Before the trip began, once we were settled in our seats, the second early-morning prayer began with us all holding hands. (The first and longer version had been said in the living room of our house.) It was still dark outside. I remember the sound of crickets and peepers from the Assunpink Creek not far from our house.
Dear Father God, we humbly come before you this morning seeking traveling mercies, knowing that you can do all things and are all powerful. We beseech you to wrap us in your loving arms, Jesus! Hold us, Father! Build a fence around us, Father, that no man can put asunder! Keep us, Father, from all hurt, harm, or danger! These things we ask in Jesus’s name, Amen.
We never left without a prayer of safety and protection raised.
I had slept for a while, but now my backseat standing position gave me a wide view of the increasingly southern panorama. Trees, flowers, crops, chickens, cows, billboards, roadside stands, gas stations, and restaurants flashed by. The billboard pictures had lots of children. Huge heads of a boy and a girl next to a big bag of bread with colorful dots I recognized as Wonder Bread. A yellow-haired baby on a beach looking back at a puppy dog pulling at her pants exposing her very white bottom puzzled me. There were aproned moms serving their families, dressed up ladies with hats and fur stoles, and lots of men with rosy cheeks smoking cigarettes and pipes who were laughing. I delighted in repeatedly seeing the big, smiling, sombrero-wearing man announcing the number of miles to reach “South of the Border,” the one scheduled stop Daddy would make.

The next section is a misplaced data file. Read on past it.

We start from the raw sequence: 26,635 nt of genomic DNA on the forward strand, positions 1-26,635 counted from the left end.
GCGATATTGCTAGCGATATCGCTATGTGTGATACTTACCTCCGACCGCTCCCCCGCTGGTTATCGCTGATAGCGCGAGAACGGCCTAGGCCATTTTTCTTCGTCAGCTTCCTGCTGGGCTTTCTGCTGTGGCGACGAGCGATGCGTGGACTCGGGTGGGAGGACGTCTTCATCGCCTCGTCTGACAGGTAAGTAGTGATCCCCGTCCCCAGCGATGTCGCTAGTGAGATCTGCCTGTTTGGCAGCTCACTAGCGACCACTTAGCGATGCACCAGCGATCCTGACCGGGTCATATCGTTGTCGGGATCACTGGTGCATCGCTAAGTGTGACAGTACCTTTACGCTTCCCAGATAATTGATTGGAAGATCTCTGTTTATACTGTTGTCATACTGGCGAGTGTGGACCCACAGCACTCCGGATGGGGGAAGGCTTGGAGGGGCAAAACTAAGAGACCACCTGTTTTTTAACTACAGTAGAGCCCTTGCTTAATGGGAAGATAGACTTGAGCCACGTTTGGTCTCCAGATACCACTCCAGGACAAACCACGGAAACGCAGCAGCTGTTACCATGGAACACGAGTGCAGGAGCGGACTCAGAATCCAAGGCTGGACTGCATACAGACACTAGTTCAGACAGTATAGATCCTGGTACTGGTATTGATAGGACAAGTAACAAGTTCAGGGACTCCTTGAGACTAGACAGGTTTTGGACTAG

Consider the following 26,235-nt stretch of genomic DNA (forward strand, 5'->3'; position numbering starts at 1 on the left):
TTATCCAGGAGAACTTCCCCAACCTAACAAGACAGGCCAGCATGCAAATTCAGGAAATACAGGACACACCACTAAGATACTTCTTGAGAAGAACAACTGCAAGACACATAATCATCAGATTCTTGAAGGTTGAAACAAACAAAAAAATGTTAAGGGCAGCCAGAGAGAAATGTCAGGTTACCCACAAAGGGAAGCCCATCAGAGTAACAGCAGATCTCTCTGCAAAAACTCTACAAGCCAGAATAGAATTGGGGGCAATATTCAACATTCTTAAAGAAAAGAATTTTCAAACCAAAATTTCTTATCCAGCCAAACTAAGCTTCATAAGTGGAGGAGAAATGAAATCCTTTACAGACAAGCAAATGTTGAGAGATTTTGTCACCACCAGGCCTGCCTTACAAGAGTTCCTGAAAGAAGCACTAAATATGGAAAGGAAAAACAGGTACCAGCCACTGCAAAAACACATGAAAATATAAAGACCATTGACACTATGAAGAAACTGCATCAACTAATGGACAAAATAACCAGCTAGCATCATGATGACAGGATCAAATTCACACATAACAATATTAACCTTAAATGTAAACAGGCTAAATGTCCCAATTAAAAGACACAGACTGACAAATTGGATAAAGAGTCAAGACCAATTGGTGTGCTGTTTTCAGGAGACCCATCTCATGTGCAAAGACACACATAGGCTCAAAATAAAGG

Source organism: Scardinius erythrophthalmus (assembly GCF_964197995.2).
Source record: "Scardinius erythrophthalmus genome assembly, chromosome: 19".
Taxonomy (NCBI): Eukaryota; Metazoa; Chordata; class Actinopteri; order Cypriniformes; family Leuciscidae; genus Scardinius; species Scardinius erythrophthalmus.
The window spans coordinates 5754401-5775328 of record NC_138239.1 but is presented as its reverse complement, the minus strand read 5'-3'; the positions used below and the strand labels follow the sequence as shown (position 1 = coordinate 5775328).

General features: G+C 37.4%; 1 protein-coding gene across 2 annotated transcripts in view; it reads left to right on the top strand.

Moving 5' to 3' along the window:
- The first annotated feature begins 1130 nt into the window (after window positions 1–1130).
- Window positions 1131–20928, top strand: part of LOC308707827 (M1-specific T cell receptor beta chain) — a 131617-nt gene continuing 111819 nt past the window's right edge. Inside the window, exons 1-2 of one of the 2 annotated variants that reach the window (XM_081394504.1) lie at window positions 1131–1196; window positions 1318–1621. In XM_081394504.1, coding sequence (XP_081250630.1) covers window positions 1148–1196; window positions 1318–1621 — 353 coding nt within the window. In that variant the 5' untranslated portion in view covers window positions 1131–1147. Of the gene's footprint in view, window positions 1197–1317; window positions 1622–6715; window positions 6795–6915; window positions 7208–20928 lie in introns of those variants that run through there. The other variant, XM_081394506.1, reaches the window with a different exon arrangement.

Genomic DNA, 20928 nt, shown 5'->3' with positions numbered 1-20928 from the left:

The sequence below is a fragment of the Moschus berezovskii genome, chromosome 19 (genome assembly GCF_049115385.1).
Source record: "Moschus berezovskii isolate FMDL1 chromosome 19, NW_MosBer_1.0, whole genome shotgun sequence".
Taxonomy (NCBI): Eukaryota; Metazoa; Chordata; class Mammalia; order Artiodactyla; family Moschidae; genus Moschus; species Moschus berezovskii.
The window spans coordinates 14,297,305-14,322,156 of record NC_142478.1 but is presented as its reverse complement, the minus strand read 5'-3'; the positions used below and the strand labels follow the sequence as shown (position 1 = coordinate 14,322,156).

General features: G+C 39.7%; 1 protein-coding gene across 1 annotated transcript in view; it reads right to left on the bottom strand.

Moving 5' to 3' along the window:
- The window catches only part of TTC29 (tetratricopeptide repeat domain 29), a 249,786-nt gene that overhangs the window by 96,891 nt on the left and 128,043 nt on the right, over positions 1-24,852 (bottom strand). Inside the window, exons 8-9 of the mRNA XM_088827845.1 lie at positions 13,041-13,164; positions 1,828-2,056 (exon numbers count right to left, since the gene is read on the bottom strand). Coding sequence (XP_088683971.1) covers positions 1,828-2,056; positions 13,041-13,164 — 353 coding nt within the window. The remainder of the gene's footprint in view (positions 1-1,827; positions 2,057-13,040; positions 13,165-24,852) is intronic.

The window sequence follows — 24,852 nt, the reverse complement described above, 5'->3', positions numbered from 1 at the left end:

Reading these signs was a pastime for us car folk. Daddy would read one, then Mama, then I would get a turn. I was a good reader, but most of the signs had too many words for me to read at the speed we traveled.
The Burma-Shave signs, however, were my favorites—small, white, one-word signs with black lettering. These words were digestible even to a child. One or two words per sign spaced several consecutive yards apart made up a whole sentence that always finished with the words “Burma-Shave.”
“Have a date? Don’t be late! Burma-Shave!” “For faces that go places, Burma-Shave!” “Aid the blade! Burma-Shave!” “Look spiffy in a jiffy! Burma-Shave!” “When you shop, for your pop, Burma-Shave!”
There were other signs that looked like Burma-Shave signs, but they were not. These signs were always on the sides of gas stations and restaurants–small, white, one- or two-word signs with black letters. I felt proud that I could read them. When I read them out loud, it got real quiet in the car. I felt the air change. Daddy cleared his throat, took off his cap, and shifted in his seat. Mama’s head got real still, but I couldn’t make out what these signs meant.
After passing and reading several of them out loud in a row, I finally asked, “Mama, what do they mean? What are they for?”
My mother turned toward the backseat and me and said with a thunderclap, “Sit down, be quiet, and eat some chicken!” I knew “happy” had left our car.